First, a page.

Serving the collective self-interest of individuals can be a potent force to achieve the strategic goals of an organization.
While this may sound unusual to some, this is the best way, if not the only way, to create the energy to push an agenda. Organizations thrive if the collective self-interest of stakeholders are identified and factored-in, in the overall strategy and action plan.
Self-interest is anchored on the desire to gain something or to break out of the status quo.
Come to think of it, what attracts people to a company? Compensation, convenience, career path, the value of the brand, access to the network, and so forth. These are but examples of self-gain.
Some say there is another way to motivate, I agree because there is such thing as internal motivators. However, the nontangible motivators, like the feel-good effect of altruism, are also self-gain.
Self-interest is neutral. It is greed and the ‘end justifies the means’ approach that makes it self-serving.
If the focus is to get more at the expense of others, like grabbing more land at the expense of small farmers, or cheating employees of their rightful wages, then self interest is bad. If the focus is to gain more skills for self development, then personal interest is not bad.
Because self-interest is also what powers people to continue a certain path despite setbacks and challenges, we cannot simply ignore it.
Self Interest is the Carrot
If a company identifies and capitalize on the self-interest of people, dangles them as a form of product/service for consumers or reward for employees, it creates an energy that can push an organization towards a specific purpose, and create value.
Companies thrive when they attract and retain people who can sustain the energy to break new ground and gain more.
The Ethics of Self Interest
For the herd, the standard for success is simple, more wealth gained = success, regardless of how the wealth is acquired. The wealthier you become, the more reputable you will be.
Because of this simple formula, professional relationships are strained at the very least, and worse, social injustice begins.
Self Interest and Leadership
There is a thin line separating strategic leadership from manipulation.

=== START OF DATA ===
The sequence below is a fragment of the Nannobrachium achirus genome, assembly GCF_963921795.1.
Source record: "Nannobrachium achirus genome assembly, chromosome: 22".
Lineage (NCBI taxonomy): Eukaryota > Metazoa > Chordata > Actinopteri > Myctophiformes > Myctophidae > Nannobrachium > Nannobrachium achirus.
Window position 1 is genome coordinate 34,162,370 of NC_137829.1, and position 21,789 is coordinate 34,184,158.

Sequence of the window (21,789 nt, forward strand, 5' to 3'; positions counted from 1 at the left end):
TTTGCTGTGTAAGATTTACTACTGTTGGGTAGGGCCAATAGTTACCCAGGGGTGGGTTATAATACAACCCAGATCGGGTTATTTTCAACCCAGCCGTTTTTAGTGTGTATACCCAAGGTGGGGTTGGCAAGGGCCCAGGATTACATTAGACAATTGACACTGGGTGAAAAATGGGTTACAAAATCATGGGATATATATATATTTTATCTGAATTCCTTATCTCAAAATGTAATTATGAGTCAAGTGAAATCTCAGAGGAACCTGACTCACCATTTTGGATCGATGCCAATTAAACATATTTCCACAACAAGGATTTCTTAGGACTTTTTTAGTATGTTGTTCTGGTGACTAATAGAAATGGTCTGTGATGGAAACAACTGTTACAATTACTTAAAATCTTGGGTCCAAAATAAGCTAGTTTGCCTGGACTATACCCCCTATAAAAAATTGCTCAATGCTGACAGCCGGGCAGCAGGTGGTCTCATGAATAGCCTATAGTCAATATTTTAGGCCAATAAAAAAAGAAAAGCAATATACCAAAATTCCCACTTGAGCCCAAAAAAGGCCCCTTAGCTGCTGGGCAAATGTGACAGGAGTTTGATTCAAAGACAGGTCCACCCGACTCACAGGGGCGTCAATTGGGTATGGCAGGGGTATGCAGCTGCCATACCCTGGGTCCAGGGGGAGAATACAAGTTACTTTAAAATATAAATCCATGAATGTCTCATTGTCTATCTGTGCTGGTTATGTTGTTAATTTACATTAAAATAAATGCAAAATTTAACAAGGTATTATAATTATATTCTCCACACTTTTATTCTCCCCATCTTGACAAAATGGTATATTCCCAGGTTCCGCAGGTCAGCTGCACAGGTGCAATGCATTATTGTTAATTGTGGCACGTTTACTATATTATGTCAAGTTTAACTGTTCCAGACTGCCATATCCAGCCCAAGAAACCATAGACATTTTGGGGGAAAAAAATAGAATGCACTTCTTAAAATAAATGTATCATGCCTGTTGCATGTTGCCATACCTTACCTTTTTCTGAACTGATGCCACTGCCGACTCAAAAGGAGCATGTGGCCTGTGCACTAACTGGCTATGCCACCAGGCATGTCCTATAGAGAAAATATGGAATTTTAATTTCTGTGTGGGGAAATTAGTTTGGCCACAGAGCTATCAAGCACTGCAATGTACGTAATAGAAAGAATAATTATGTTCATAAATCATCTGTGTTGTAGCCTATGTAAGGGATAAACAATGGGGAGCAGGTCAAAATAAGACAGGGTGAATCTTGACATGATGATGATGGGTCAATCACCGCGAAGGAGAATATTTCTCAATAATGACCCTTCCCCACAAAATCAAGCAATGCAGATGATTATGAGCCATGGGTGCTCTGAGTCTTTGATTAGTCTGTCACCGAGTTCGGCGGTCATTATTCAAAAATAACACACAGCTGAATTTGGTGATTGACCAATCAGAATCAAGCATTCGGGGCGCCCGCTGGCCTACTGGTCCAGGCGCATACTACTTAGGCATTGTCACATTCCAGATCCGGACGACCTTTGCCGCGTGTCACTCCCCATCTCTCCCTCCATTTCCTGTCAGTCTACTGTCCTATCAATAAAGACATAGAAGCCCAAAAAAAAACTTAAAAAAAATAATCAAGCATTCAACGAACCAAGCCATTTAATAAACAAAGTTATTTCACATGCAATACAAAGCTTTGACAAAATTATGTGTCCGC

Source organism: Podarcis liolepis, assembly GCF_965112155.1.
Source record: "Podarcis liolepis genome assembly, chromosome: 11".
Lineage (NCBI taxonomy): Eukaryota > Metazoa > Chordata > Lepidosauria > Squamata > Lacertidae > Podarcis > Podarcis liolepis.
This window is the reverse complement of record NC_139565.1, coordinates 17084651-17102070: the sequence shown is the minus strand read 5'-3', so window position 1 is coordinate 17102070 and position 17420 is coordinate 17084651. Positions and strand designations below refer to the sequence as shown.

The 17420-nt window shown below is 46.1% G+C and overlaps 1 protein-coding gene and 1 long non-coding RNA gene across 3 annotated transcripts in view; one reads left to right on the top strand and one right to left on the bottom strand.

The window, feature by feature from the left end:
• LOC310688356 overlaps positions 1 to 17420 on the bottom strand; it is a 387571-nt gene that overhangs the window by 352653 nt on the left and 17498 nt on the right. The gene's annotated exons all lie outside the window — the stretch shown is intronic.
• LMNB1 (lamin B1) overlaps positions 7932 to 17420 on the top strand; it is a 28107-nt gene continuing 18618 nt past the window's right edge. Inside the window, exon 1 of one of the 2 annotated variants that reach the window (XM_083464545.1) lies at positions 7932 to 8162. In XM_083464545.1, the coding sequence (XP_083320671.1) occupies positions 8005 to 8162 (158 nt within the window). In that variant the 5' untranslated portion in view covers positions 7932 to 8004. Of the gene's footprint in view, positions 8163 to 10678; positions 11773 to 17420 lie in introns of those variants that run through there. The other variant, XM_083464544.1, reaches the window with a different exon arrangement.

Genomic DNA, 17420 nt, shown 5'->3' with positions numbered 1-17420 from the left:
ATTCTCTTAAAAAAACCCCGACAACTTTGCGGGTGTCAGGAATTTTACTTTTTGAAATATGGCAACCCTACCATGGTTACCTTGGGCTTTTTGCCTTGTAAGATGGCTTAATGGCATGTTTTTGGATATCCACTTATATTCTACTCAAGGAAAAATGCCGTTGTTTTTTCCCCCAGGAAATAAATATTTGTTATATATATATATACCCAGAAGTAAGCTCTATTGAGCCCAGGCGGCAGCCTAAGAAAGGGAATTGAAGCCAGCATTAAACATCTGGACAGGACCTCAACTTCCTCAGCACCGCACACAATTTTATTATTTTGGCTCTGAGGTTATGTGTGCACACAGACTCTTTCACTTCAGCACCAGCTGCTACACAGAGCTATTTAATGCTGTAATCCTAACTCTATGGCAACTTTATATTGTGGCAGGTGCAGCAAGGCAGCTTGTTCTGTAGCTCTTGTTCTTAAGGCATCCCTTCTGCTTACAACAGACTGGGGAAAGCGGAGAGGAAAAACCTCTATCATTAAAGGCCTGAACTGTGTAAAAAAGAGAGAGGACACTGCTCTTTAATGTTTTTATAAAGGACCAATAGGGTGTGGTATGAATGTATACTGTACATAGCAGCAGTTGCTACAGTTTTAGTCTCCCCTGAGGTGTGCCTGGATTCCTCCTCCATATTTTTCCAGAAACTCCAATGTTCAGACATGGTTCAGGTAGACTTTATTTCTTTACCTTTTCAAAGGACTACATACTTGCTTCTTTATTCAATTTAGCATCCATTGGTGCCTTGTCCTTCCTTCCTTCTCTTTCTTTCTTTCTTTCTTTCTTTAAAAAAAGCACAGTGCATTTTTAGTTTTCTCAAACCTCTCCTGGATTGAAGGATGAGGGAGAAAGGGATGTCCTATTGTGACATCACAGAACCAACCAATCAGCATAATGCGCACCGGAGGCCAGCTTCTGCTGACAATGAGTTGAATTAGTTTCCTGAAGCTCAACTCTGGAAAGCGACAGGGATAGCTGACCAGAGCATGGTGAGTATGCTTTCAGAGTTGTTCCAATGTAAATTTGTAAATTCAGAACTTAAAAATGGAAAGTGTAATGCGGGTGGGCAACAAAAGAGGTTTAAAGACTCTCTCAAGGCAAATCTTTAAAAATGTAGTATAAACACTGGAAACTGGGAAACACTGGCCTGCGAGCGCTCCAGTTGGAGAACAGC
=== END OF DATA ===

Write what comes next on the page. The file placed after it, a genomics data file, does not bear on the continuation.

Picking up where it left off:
A strategist knows when to tap and when to stop. A manipulator keeps going. Strategists respect human rights and dignity, a manipulator abuses humanity. A strategist empowers, a manipulator enslaves.
I guess the line is pretty clear
Self Interest and Professionalism
Courtesy goes a long way.
I have heard of peeps who walked away from professional relationships abruptly because their self-interests are no longer being served
Walking away can be literal, like going AWOL and not honoring contractual obligations leaving the other party in limbo. Or figurative.
Walking away is not always physical. Sometimes, people stay in a professional relationship or employer-employee relationship but the action betrays decency and logic.
Staying in a professional relationship also requires mutual respect. Just like in personal relationships, you keep the fire burning by serving each other’s interests. In return, loyalty and exclusivity are expected.
However, that is not happening in some professional/ employer-employee relationships. There is a lack of loyalty to the brand, stealing time and resources, bad-mouthing the company and its people, and shortchanging the company in any way.
While pursuing a better opportunity is wise, it is wiser to honor the terms of engagement
We all want to be better, we want to grow. It’s not bad. It becomes evil when we cross the line of human decency.